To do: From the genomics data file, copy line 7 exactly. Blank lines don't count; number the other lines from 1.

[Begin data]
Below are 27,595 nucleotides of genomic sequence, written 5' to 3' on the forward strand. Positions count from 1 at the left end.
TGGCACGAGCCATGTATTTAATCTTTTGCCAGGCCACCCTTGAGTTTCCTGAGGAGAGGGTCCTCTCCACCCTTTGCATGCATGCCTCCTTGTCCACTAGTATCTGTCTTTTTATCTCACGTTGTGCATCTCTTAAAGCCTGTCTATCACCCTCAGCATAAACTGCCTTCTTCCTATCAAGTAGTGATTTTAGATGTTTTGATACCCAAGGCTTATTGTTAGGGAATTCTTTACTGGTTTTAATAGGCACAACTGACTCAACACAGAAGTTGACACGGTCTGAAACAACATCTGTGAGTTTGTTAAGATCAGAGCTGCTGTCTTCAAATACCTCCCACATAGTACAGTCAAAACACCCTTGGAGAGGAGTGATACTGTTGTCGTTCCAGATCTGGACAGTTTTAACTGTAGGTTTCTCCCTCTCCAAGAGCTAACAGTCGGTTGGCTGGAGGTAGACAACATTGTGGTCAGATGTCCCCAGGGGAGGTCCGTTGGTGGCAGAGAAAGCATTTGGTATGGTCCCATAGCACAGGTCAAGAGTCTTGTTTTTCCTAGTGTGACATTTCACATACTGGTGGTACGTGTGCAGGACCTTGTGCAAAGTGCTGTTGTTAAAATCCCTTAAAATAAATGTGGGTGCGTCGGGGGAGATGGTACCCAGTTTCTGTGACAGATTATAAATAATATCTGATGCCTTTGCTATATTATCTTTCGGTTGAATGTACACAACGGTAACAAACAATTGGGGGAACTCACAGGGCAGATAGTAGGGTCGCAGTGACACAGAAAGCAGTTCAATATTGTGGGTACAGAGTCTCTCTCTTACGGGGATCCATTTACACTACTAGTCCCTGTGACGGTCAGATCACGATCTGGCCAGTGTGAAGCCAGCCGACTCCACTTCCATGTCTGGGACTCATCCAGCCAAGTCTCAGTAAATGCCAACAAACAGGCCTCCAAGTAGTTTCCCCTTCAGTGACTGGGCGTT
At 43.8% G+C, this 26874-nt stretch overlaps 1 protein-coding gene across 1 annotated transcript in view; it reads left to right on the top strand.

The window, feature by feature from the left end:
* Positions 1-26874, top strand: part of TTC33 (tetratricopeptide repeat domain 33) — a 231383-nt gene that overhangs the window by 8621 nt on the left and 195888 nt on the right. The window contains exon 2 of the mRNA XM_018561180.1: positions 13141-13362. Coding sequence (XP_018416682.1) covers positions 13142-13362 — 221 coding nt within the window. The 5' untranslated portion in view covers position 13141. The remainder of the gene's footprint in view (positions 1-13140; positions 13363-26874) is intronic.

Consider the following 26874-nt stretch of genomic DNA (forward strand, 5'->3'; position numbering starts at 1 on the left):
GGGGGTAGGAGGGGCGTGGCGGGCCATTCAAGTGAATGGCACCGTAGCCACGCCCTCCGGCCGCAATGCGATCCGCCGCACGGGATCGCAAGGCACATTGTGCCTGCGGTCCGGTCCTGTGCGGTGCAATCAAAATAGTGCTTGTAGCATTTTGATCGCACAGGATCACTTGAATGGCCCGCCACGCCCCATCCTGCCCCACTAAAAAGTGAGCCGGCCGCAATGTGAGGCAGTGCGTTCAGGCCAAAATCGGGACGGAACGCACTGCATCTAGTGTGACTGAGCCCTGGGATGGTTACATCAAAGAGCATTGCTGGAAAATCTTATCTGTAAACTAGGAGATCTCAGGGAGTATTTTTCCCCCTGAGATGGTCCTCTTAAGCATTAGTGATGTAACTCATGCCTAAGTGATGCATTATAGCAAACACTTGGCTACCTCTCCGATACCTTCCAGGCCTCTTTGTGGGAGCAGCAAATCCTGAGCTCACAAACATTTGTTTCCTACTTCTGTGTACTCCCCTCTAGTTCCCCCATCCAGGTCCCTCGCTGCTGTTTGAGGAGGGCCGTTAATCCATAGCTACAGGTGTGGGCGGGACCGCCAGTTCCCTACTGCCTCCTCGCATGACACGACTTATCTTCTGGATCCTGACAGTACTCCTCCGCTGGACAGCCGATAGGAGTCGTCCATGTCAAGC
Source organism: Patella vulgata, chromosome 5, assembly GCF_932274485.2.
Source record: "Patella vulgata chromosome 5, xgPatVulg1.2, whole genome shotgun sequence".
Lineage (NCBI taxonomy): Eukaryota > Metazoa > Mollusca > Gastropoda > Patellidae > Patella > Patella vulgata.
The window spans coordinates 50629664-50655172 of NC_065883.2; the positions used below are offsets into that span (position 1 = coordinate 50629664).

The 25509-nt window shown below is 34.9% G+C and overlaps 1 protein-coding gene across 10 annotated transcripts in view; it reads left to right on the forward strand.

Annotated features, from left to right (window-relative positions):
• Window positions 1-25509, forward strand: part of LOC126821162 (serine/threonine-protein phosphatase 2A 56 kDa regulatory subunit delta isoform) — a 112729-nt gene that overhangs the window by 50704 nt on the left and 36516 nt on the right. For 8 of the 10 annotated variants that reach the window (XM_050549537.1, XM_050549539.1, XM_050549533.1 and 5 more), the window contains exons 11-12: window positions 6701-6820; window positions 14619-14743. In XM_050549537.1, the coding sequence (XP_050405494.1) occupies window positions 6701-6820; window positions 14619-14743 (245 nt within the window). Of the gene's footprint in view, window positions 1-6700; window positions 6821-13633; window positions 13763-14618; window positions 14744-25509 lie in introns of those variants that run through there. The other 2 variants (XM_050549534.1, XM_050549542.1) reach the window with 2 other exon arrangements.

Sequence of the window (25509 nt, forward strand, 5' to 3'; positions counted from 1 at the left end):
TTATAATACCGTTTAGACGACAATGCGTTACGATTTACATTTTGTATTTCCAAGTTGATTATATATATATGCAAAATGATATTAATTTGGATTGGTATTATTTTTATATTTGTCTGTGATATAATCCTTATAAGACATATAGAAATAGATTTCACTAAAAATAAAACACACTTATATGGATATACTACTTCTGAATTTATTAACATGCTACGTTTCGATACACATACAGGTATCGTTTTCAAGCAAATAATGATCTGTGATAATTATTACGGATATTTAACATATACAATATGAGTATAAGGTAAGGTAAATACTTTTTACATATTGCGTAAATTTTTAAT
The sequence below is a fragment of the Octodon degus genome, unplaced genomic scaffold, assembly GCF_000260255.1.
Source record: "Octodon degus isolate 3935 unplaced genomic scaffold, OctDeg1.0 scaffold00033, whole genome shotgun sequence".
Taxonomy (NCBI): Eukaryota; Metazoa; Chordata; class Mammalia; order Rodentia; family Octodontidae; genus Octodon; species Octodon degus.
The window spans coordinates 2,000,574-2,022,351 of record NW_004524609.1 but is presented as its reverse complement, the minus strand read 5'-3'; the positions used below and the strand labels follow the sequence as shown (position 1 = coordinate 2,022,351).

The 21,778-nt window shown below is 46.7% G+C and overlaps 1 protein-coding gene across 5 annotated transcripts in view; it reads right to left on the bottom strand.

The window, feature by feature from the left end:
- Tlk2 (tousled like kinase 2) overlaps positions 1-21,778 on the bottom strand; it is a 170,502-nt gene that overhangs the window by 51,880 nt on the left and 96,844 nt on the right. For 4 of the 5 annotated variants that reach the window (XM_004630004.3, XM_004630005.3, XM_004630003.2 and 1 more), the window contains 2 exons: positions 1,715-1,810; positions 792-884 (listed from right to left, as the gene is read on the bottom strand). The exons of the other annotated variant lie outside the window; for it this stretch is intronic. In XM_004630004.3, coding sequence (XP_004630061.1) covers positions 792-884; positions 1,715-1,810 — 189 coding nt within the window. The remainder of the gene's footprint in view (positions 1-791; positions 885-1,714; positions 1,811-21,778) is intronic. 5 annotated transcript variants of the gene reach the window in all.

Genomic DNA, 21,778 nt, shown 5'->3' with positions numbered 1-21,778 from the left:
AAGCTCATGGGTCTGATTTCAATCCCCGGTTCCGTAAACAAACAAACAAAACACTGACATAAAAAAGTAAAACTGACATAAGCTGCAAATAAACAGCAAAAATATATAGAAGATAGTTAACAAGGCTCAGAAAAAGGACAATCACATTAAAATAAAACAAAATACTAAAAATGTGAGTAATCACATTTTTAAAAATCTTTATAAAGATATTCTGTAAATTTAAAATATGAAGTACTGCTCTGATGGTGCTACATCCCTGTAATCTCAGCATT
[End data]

GGGGGTAGGAGGGGCGTGGCGGGCCATTCAAGTGAATGGCACCGTAGCCACGCCCTCCGGCCGCAATGCGATCCGCCGCACGGGATCGCAAGGCACATTGTGCCTGCGGTCCGGTCCTGTGCGGTGCAATCAAAATAGTGCTTGTAGCATTTTGATCGCACAGGATCACTTGAATGGCCCGCCACGCCCCATCCTGCCCCACTAAAAAGTGAGCCGGCCGCAATGTGAGGCAGTGCGTTCAGGCCAAAATCGGGACGGAACGCACTGCATCTAGTGTGACTGAGCCCTGGGATGGTTACATCAAAGAGCATTGCTGGAAAATCTTATCTGTAAACTAGGAGATCTCAGGGAGTATTTTTCCCCCTGAGATGGTCCTCTTAAGCATTAGTGATGTAACTCATGCCTAAGTGATGCATTATAGCAAACACTTGGCTACCTCTCCGATACCTTCCAGGCCTCTTTGTGGGAGCAGCAAATCCTGAGCTCACAAACATTTGTTTCCTACTTCTGTGTACTCCCCTCTAGTTCCCCCATCCAGGTCCCTCGCTGCTGTTTGAGGAGGGCCGTTAATCCATAGCTACAGGTGTGGGCGGGACCGCCAGTTCCCTACTGCCTCCTCGCATGACACGACTTATCTTCTGGATCCTGACAGTACTCCTCCGCTGGACAGCCGATAGGAGTCGTCCATGTCAAGC